- The Washington Times - Friday, July 21, 2000

A top Justice Department official Thursday confirmed that Attorney General Janet Reno is considering a special counsel to investigate Vice President Al Gore's 1996 campaign fund-raising activities, but refused to give a House committee any details on the pending decision.
Assistant Attorney General James K. Robinson also declined during a rancorous, five-hour hearing before the House Government Reform Committee to say whether the department's campaign finance task force is investigating comments made by Mr. Gore during a 1995 White House coffee that purportedly link him to illegal 1996 donations by an Indonesian businessman.
Mr. Robinson, who heads the department's criminal division, told the panel despite repeated and often hostile questioning by committee Republicans it would be "inconsistent with my ethical and professional responsibilities to comment publicly" about any ongoing probe.
"It is essential to the fairness and integrity of our criminal justice system that criminal investigations and prosecutions be handled the right way," he said, adding that Miss Reno is "presently considering a recommendation that a special counsel be appointed" to probe Mr. Gore's fund-raising efforts in the 1996 campaign.
Also declining to discuss the ongoing probe with the committee were Assistant Attorney General Robert Raben, who heads the office of legislative affairs; Robert J. Conrad Jr., head of the campaign finance task force; and Deputy Assistant Attorney General Alan Gershel, who supervises the task force effort.
The committee, headed by Rep. Dan Burton, Indiana Republican, believes the Justice Department's campaign finance task force has given "preferential treatment" to President Clinton and Mr. Gore, and questioned yesterday why a videotape documenting Mr. Gore's comments during a Dec. 15, 1995, White House coffee had not been part of the ongoing inquiry.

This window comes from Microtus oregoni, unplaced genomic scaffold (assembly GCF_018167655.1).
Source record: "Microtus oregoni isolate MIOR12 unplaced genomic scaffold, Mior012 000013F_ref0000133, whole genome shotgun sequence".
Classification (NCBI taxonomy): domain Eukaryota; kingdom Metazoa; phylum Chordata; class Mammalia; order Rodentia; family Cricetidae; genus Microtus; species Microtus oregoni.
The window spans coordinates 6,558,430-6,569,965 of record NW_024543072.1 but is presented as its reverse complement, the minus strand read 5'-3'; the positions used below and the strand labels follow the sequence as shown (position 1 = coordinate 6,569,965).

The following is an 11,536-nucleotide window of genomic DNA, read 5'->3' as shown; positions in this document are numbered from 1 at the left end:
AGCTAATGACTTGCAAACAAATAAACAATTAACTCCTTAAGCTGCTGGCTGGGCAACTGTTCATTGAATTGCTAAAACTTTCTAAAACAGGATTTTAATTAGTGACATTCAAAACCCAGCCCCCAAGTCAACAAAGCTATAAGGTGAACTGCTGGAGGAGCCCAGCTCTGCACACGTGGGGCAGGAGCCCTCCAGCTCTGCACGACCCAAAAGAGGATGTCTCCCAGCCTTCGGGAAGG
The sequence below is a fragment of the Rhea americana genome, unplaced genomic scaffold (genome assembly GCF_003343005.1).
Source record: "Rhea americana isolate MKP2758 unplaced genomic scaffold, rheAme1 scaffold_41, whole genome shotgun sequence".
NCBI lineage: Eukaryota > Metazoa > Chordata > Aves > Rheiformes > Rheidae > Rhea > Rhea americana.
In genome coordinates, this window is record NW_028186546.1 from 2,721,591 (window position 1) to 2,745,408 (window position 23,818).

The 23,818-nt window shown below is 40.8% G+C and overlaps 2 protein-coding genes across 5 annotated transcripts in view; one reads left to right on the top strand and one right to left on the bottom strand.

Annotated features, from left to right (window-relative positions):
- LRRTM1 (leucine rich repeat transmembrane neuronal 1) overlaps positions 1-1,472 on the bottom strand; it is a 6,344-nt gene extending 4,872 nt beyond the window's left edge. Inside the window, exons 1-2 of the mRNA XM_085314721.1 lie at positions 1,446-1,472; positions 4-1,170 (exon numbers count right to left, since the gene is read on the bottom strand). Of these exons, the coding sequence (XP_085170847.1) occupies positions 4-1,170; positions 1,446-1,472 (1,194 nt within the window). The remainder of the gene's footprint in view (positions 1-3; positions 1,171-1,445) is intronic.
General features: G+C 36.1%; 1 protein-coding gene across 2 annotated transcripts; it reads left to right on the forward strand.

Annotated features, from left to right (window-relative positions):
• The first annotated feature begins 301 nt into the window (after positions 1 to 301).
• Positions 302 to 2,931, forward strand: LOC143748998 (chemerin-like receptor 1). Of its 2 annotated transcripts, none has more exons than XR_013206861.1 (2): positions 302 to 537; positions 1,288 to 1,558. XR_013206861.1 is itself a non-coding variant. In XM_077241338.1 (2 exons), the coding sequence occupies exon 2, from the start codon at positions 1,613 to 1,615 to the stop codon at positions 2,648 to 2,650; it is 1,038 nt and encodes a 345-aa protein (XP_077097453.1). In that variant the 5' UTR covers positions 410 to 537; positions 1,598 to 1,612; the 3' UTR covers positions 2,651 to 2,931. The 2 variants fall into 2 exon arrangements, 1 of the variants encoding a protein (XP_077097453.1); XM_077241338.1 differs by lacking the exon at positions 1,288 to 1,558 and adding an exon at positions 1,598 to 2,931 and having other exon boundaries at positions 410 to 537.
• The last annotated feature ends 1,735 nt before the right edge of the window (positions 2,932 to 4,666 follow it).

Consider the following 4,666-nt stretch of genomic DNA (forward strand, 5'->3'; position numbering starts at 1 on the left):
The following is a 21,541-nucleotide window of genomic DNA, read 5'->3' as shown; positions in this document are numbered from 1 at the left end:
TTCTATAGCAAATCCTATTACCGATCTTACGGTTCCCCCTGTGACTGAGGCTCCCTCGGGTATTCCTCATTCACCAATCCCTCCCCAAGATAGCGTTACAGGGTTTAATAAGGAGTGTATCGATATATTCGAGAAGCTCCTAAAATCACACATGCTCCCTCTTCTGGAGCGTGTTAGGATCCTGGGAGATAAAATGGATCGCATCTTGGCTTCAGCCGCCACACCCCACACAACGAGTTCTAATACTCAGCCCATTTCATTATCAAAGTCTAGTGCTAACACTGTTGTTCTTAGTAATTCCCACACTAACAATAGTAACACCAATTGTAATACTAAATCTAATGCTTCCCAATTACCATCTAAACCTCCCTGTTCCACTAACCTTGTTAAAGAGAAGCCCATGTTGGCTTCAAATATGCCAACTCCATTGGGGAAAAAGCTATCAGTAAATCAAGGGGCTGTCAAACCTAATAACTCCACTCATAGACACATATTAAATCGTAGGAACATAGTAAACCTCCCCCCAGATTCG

"I don't think the Justice Department has even looked at it," Mr. Burton said of the tape, which was played during the committee hearing. "In five interviews with the vice president, they didn't ask him a single question about it."
The videotape shows Mr. Gore greeting Arief Wiriadinata, an Indonesian gardener who illegally donated $455,000 to the Democratic Party in 1995, and records comments by the vice president to Mr. Wiriadinata concerning James T. Riady, an Indonesian businessman at the heart of the campaign-finance probe in connection with accusations that he laundered $1 million in illegal donations to the Democratic Party.
Mr. Riady, a longtime friend of Mr. Clinton, heads the Lippo group, a multibillion-dollar banking empire. Mr. Wiriadinata's father-in-law was a partner at Lippo. In 1997, the Democratic National Committee returned Mr. Wiriadinata's contributions.
Mr. Wiriadinata, who is heard on the tape saying, "James Riady sent me," is believed to be living in Indonesia and has declined to testify before Mr. Burton's committee.
On the tape, the vice president is heard saying, "We oughta, we oughta, we oughta show Mr. Riady the tapes, some of the ad tapes."
Committee Republicans have questioned why Mr. Gore would suggest showing political issue advertisements to an Indonesian billionaire who lives in Jakarta.
Rep. Bob Barr, Georgia Republican, suggested that the comment shows the vice president knew of the illegal donation and also knew of the relationship between Mr. Wiriadinata and Mr. Riady.
The White House has said it is not sure Mr. Gore mentions the Riady name on the tape, and the committee's ranking Democrat, Rep. Henry A. Waxman of California, also challenged the Republican's interpretation.
"I have listened to the tape and I'm not sure if Mr. Gore is saying James Riady or Dottie or Lottie or even John Gotti," Mr. Waxman said, adding that the Republicans were looking to hurt the vice president politically as the November elections draw near.
Mr. Gore has denied any wrongdoing and told investigators in April he had seen Mr. Riady only "twice in my life," during a trip to Malaysia, and "in Betty Currie's office preparing to go in to see the president with a couple of other people."

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